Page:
ATLANTIC CITY, N.J. (AP) — Hurricane Irene is forcing the third Atlantic City casino shutdown in 33 years.
Gov. Chris Christie said Friday that the casinos would have to close by noon Saturday.
Ten of the city’s 11 casinos had already announced plans to close by Friday night following a county directive that the resort city evacuate. The Borgata Hotel Casino & Spa had not announced its plans prior to the governor’s declaration.
Since gambling was legalized in 1978, the only other times the resort closed were during Hurricane Gloria in 1985 and again for a state government shutdown in 2006.
Moments after Bill Wischuck put $20 into a slot machine early Friday at Resorts Casino Hotel, security officers came running over to him.
He hadn’t won a jackpot. They were there to tell him to cash out at once because the casino was closing.
“They all came running over saying, ‘You gotta get out! We’re shutting down!”’ said the 66-year-old retired crane operator from Coatesville, Md. “So we’re getting out of town.”
Resorts, the first to close, boarded up all its ground-floor windows with plywood. Workers also filled more than 400 sandbags to protect against possible flooding.
“We’re focused on trying to help everybody get back home,” said Resorts co-owner Dennis Gomes. “If anybody comes in, we tell them the casino is closed and that we are shutting down.”
Gomes estimated the lost weekend could cost his casino $3.5 million to $4 million in lost business at a time when Atlantic City’s casino industry is stuck in a yearslong revenue slump due to increased competition and a bad economy.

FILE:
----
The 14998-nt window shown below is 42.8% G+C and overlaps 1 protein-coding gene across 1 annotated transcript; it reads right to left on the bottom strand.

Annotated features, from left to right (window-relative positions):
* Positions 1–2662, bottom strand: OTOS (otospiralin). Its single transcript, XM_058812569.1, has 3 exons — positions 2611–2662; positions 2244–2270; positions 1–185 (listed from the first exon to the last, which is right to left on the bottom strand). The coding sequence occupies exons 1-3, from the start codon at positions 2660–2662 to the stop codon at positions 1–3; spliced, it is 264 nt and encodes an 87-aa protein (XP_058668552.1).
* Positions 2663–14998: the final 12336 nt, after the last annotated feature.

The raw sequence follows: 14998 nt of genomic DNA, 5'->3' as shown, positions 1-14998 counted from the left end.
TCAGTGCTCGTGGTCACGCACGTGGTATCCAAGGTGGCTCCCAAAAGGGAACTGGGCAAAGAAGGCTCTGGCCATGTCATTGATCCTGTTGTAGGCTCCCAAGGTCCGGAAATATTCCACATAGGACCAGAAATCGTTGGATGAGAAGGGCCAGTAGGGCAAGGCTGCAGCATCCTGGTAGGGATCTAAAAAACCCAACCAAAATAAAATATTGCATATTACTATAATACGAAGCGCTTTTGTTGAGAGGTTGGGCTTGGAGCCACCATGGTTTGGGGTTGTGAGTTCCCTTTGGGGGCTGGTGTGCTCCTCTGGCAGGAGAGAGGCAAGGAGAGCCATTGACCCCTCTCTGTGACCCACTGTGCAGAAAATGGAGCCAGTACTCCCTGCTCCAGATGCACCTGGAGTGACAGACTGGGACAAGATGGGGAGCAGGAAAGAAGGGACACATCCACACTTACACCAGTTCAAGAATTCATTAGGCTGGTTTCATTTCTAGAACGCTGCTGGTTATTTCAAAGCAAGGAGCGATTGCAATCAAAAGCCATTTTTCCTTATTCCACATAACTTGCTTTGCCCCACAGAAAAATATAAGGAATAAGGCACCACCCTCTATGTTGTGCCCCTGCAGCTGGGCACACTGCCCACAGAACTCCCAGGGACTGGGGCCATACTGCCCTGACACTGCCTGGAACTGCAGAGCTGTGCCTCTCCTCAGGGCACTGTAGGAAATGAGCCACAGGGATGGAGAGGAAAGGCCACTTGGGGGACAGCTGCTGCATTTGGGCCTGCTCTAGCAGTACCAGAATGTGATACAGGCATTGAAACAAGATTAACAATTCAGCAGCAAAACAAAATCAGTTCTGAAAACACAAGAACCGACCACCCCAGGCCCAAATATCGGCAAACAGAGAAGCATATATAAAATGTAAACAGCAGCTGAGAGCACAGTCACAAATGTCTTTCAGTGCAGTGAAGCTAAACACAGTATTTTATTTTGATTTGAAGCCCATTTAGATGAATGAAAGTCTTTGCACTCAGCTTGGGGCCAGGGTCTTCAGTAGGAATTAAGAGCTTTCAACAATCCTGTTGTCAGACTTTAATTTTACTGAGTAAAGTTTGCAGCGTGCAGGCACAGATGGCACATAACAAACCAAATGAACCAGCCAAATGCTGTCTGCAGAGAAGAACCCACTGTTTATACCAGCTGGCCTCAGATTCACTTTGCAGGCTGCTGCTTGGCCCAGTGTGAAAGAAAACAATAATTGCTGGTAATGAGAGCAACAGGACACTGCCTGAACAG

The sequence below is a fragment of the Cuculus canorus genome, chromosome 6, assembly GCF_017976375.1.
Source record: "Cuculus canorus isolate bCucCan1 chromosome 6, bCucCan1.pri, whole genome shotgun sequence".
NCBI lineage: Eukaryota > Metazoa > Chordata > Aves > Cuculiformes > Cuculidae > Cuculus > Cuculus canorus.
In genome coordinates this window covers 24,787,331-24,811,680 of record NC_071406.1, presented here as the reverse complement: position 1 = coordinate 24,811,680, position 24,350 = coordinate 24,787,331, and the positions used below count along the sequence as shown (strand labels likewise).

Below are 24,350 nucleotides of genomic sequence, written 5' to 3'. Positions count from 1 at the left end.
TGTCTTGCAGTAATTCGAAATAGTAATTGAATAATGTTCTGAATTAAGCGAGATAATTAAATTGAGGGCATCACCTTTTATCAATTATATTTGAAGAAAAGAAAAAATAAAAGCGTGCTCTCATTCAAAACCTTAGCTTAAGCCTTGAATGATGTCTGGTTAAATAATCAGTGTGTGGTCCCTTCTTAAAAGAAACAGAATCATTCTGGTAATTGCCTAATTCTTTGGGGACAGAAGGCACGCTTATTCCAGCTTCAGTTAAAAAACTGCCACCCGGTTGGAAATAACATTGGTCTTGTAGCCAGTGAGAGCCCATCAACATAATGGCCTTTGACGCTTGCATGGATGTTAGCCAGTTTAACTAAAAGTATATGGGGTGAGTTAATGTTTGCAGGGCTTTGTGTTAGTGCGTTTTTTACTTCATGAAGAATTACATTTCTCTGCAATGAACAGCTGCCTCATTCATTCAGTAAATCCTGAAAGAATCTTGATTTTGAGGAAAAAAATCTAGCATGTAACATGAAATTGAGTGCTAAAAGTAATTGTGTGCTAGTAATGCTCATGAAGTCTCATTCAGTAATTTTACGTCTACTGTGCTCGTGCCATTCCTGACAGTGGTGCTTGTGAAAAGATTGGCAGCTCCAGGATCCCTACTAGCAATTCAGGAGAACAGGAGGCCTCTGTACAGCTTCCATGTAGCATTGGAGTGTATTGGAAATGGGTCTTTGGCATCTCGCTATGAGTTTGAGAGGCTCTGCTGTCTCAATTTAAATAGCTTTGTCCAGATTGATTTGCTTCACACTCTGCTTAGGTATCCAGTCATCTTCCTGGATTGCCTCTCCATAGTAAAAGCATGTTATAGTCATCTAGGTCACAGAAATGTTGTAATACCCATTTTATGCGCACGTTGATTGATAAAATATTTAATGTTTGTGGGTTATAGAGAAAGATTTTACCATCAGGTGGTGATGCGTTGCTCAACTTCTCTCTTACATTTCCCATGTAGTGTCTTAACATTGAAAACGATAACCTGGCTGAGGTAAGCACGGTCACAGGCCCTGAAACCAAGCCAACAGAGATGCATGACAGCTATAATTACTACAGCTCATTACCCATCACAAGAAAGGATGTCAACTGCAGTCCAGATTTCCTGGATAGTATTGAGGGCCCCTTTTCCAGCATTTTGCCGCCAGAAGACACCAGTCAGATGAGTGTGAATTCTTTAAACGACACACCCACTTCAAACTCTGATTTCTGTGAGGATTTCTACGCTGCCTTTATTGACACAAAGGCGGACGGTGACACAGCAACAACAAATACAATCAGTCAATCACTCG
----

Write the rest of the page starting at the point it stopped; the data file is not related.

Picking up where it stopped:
“We got kicked out,” said Livette Phillips of College Park, Md., as she dragged her rolling suitcase down the boardwalk. “We were OK last night, but at 5 o’clock this morning there was a notice under the door saying we had to get out. It’s time to go, so we’re going.”
At the Tropicana Casino and Resort, crews removed beach chairs and umbrellas from an outdoor storage shed Friday morning.
“We’re taking every precaution we can to secure the building and remove anything loose from outside the building and the roof, but it’s actually beautiful weather out right now,” president Tony Rodio said.
Gov. Chris Christie said Friday that the state would use the Sun Center mostly for people brought by New Jersey Transit buses from Atlantic City, where there are mandatory evacuations.
The governor urged people to go to the homes of friends or family members if they could and use shelters only as a last resort.
He said many of the people brought initially to the Sun Center will be moved to other shelters, including the Izod Center arena in East Rutherford.
A growing number of coastal communities have ordered mandatory evacuations, with Irene expected to bear down on New Jersey on Sunday.
(Copyright 2011 by The Associated Press. All Rights Reserved.)